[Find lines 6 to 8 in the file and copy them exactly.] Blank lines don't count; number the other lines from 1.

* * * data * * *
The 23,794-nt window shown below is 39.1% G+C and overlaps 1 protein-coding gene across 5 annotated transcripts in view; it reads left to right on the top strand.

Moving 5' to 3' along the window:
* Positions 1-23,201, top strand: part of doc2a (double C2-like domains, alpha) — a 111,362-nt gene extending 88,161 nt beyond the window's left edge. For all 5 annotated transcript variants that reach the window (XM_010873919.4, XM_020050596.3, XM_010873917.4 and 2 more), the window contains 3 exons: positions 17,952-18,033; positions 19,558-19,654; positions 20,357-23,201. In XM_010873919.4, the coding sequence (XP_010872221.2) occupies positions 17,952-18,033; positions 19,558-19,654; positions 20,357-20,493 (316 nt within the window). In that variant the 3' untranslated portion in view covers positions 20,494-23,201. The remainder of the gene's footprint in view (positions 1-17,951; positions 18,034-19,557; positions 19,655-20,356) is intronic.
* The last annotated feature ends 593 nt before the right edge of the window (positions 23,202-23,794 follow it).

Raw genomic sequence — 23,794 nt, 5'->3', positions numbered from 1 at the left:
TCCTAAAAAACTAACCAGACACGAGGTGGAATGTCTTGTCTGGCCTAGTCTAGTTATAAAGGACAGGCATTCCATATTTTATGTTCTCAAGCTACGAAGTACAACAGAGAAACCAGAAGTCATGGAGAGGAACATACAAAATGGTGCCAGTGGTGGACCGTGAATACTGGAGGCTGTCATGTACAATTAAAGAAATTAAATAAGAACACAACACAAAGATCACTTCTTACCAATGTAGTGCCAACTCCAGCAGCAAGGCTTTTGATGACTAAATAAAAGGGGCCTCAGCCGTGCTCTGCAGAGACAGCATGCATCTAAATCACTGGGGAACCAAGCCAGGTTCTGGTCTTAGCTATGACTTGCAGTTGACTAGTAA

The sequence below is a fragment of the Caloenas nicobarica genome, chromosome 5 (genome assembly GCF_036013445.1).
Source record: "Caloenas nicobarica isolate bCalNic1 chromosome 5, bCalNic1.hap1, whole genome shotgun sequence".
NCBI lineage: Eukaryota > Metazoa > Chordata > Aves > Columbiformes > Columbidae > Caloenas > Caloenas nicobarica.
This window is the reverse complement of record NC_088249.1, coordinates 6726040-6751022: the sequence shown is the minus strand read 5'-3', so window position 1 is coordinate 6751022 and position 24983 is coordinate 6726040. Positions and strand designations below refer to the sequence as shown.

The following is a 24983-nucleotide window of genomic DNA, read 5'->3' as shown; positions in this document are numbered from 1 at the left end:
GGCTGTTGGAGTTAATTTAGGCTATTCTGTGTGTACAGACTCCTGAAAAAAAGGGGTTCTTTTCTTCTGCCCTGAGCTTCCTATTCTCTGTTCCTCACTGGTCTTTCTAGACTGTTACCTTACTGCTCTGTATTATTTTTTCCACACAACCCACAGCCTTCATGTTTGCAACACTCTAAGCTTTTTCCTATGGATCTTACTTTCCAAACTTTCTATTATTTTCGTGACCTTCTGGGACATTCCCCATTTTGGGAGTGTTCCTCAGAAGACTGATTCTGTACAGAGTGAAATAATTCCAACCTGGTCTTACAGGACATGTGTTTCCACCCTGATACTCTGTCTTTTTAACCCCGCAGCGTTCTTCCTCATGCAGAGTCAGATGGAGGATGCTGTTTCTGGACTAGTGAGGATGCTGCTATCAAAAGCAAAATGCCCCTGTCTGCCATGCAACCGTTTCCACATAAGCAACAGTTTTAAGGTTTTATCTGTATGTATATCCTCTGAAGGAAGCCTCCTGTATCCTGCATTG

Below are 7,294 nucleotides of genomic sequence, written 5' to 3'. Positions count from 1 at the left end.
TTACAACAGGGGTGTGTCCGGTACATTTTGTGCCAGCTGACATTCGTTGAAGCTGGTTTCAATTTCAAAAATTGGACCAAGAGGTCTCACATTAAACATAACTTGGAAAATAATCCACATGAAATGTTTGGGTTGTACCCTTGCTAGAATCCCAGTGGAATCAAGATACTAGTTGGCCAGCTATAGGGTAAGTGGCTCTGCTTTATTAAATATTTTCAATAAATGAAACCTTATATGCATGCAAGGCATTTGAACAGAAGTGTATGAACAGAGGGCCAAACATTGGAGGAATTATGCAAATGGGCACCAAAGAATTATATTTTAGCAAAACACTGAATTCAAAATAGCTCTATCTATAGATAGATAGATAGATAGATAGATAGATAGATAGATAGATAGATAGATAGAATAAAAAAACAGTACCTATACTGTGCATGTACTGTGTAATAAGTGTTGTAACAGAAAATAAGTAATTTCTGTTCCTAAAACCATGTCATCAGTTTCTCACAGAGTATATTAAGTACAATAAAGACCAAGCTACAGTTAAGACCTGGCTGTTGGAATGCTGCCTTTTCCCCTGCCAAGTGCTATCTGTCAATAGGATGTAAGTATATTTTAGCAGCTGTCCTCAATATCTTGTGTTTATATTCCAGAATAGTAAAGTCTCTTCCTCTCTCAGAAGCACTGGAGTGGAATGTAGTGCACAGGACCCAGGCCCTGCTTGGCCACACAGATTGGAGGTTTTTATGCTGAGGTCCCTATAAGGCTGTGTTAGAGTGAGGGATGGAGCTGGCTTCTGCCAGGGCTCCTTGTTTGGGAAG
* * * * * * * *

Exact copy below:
TCCTAAAAAACTAACCAGACACGAGGTGGAATGTCTTGTCTGGCCTAGTCTAGTTATAAAGGACAGGCATTCCATATTTTATGTTCTCAAGCTACGAAGTACAACAGAGAAACCAGAAGTCATGGAGAGGAACATACAAAATGGTGCCAGTGGTGGACCGTGAATACTGGAGGCTGTCATGTACAATTAAAGAAATTAAATAAGAACACAACACAAAGATCACTTCTTACCAATGTAGTGCCAACTCCAGCAGCAAGGCTTTTGATGACTAAATAAAAGGGGCCTCAGCCGTGCTCTGCAGAGACAGCATGCATCTAAATCACTGGGGAACCAAGCCAGGTTCTGGTCTTAGCTATGACTTGCAGTTGACTAGTAA

The sequence below is a fragment of the Caloenas nicobarica genome, chromosome 5 (genome assembly GCF_036013445.1).
Source record: "Caloenas nicobarica isolate bCalNic1 chromosome 5, bCalNic1.hap1, whole genome shotgun sequence".